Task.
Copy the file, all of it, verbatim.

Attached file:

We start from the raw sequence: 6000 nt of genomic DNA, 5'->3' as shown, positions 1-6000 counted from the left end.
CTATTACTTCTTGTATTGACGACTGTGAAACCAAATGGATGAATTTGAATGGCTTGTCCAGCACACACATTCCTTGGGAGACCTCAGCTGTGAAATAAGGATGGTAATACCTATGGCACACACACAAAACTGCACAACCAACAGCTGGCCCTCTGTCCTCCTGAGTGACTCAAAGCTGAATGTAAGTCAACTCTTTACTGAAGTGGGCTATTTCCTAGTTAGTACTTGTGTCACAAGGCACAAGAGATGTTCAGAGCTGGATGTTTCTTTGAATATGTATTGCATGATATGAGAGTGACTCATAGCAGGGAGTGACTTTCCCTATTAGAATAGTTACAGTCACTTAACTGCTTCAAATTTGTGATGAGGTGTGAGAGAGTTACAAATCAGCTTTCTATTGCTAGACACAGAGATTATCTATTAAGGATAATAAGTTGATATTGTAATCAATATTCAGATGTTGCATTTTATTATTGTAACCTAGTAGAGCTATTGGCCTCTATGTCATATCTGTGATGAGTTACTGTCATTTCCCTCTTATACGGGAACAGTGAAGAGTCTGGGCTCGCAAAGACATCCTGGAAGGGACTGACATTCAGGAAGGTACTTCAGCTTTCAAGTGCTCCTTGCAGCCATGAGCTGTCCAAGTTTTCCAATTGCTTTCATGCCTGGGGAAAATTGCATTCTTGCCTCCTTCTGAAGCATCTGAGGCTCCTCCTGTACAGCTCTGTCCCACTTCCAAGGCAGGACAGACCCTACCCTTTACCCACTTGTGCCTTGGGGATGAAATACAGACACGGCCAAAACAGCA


We start from the raw sequence: 6000 nt of genomic DNA, 5'->3' as shown, positions 1-6000 counted from the left end.
CTATTACTTCTTGTATTGACGACTGTGAAACCAAATGGATGAATTTGAATGGCTTGTCCAGCACACACATTCCTTGGGAGACCTCAGCTGTGAAATAAGGATGGTAATACCTATGGCACACACACAAAACTGCACAACCAACAGCTGGCCCTCTGTCCTCCTGAGTGACTCAAAGCTGAATGTAAGTCAACTCTTTACTGAAGTGGGCTATTTCCTAGTTAGTACTTGTGTCACAAGGCACAAGAGATGTTCAGAGCTGGATGTTTCTTTGAATATGTATTGCATGATATGAGAGTGACTCATAGCAGGGAGTGACTTTCCCTATTAGAATAGTTACAGTCACTTAACTGCTTCAAATTTGTGATGAGGTGTGAGAGAGTTACAAATCAGCTTTCTATTGCTAGACACAGAGATTATCTATTAAGGATAATAAGTTGATATTGTAATCAATATTCAGATGTTGCATTTTATTATTGTAACCTAGTAGAGCTATTGGCCTCTATGTCATATCTGTGATGAGTTACTGTCATTTCCCTCTTATACGGGAACAGTGAAGAGTCTGGGCTCGCAAAGACATCCTGGAAGGGACTGACATTCAGGAAGGTACTTCAGCTTTCAAGTGCTCCTTGCAGCCATGAGCTGTCCAAGTTTTCCAATTGCTTTCATGCCTGGGGAAAATTGCATTCTTGCCTCCTTCTGAAGCATCTGAGGCTCCTCCTGTACAGCTCTGTCCCACTTCCAAGGCAGGACAGACCCTACCCTTTACCCACTTGTGCCTTGGGGATGAAATACAGACACGGCCAAAACAGCA